18:36 GMT +316 August 2018
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    The trial took place at the Central Criminal Court (pictured) or Old Bailey in London

    Expert Witnesses At Odds Over Tracker Evidence In 'Cold-Blooded Execution' Trial

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    Two self-confessed drug dealers are on trial in London for the murder of a man, who was shot dead as he sat in his car in the middle of the night. Sputnik reporter Chris Summers was in court to hear key evidence from expert witnesses.

    Jermaine Paul, 23, and Malique Thompson-Hill, 22, are accused of killing Khalid Abdi Farah, 26, who was gunned down outside a shop in Southall, west London, on November 11 last year.

    Prosecutor Mukul Chawla QC told the jury at the Old Bailey in London on Wednesday, August 8, Mr. Farah's death was undoubtedly a "cold-blooded execution".

    "What we don't know is why it happened. What made someone shoot him at point-blank range and then for good measure shoot him again? What was the motive? We don't know. But it was a cold-blooded execution and someone did it," Mr. Chawla told the court.

    Khalid Abdi Farah, pictured, was described as a kind and lovable soul by his family
    © Photo : Metropolitan Police
    Khalid Abdi Farah, pictured, was described as a "kind and lovable soul" by his family

    'Involved In Illegal Drugs'

    Paul and Thompson-Hill have given evidence during the trial and both have admitted "being involved in illegal drugs" although they denied having anything to do with Mr. Farah's death.

    A key plank of the prosecution evidence is data from a tracker device in Mr. Paul's Volkswagen Golf, which Mr. Chawla said fitted in with the prosecution's version of events.

    But Paul's barrister, James Scobie QC, called an expert witness who said the telematic device, installed by his insurance company Insurethebox,  was prone to error and full of "anomalies".   

    Testimony by Dr Chaz Dixon, an internationally recognized expert in position navigation and timing systems, was reputed by the prosecution's own expert witness, Professor David Last, a consultant engineer.

    On Wednesday, August 8, Mr. Scobie read out a further statement by Dr. Dixon in which he rebutted Prof. Last's testimony.

    Thirty 'Anomalies' In Tracker Data

    Dr. Dixon said he had assessed the data from the tracker device in Mr. Paul's car over a six week period and found at least 30 "anomalies" which showed it was "misleading" and "not reliable".

    "I find it inconceivable that any clock which is probably synchronized would exhibit such inconsistency," said Dr. Dixon, who said the device should have been independently tested to check whether or not it was accurate.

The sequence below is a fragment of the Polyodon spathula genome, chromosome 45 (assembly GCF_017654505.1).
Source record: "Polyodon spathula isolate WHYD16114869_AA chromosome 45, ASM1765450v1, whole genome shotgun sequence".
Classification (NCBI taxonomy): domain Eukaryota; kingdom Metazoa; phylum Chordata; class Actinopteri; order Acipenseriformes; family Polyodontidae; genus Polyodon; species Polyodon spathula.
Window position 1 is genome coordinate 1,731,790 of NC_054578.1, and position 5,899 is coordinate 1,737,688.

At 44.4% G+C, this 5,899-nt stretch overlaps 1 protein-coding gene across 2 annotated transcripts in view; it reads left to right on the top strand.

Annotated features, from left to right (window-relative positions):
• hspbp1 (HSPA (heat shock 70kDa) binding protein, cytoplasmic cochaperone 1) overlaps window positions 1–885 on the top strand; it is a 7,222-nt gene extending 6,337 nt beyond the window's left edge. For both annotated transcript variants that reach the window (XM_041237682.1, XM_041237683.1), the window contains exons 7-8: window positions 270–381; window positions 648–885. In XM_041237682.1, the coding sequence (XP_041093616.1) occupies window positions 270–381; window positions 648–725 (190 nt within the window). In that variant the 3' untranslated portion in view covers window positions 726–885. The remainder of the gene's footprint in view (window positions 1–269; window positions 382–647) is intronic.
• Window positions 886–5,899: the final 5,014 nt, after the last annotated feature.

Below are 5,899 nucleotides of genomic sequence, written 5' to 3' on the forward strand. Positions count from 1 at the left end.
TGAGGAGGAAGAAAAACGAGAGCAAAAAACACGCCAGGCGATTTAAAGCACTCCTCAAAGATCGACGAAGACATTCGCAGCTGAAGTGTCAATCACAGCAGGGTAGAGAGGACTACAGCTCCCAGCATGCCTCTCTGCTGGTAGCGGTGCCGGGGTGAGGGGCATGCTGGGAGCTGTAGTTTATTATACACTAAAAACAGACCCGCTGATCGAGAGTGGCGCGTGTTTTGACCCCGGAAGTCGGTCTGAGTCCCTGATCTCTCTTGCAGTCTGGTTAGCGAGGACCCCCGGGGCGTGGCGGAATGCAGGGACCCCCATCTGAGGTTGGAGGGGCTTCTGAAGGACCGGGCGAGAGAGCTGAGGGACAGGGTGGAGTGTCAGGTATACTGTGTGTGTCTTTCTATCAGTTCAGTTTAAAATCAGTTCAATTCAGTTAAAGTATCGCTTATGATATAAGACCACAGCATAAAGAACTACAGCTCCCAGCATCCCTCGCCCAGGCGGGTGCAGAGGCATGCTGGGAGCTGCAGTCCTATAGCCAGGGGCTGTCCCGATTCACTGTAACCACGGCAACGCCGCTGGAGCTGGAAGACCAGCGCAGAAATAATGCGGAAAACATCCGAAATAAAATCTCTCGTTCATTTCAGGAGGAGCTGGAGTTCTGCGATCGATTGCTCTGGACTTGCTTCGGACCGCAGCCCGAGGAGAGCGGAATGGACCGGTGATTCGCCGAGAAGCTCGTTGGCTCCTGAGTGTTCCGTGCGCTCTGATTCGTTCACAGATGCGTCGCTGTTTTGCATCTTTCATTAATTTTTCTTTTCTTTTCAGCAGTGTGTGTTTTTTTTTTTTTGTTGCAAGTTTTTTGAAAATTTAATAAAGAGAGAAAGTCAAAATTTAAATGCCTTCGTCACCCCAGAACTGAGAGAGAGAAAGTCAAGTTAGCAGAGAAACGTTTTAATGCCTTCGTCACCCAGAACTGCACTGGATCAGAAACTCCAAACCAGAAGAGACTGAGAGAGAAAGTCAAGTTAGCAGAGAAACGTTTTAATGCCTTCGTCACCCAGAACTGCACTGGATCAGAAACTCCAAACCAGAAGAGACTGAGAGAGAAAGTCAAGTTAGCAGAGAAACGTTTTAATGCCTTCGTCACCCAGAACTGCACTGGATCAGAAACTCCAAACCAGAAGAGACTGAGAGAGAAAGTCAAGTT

But Mr. Chawla read out another statement from Prof. Last in which he disputed Dr. Dixon's claim that the device was "malfunctioning".

    He said the so-called anomalies were a "known phenomena" which Insurethebox were aware of and he insisted they did not undermine the tracker data itself, which suggested Mr. Paul returned to his home shortly before 1am.

    "Where Dr. Dixon sees anomalies I see a vehicle in an urban area struggling to find a GPS signal….there is no reason to suggest the clock has malfunctioned and nor has Dr. Dixon identified any anomalies between midnight and 2.39am on November 11," said Prof. Last in his statement.

    Identity Of Gunman Not Known

    Mr. Chawla said the Crown could not prove who fired the fatal shots but they said there was conclusive evidence — mobile phone cellsite evidence, CCTV footage and the tracker data — which proved Paul and Thompson-Hill were the two men in a stolen VW Tiguan in Lady Margaret Road, Southall, at 1.23am on November 11.

    One of them was driving and the passenger fired the fatal shots, said Mr. Chawla.

    Mr. Chawla said a series of "midnight calls" made by Mr. Paul "give the lie" to his version of events and he said both defendants had "invented shadowy figures whose very existence cannot be established" in an effort to divert attention and blame away from themselves.

    The getaway car was later found burnt out in a road in West Drayton, near Heathrow airport.

    A third man, Joshua Folorunso, 27, is accused of attempting to pervert the course of justice by setting fire to the Tiguan, which had been stolen two weeks beforehand and was fitted with cloned number plates at the time of the killing.  

    The trial continues and the jury is expected to be sent out to deliberate on Friday, August 10.

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    trials, expert, satellite trackers, witness, murder, evidence, London
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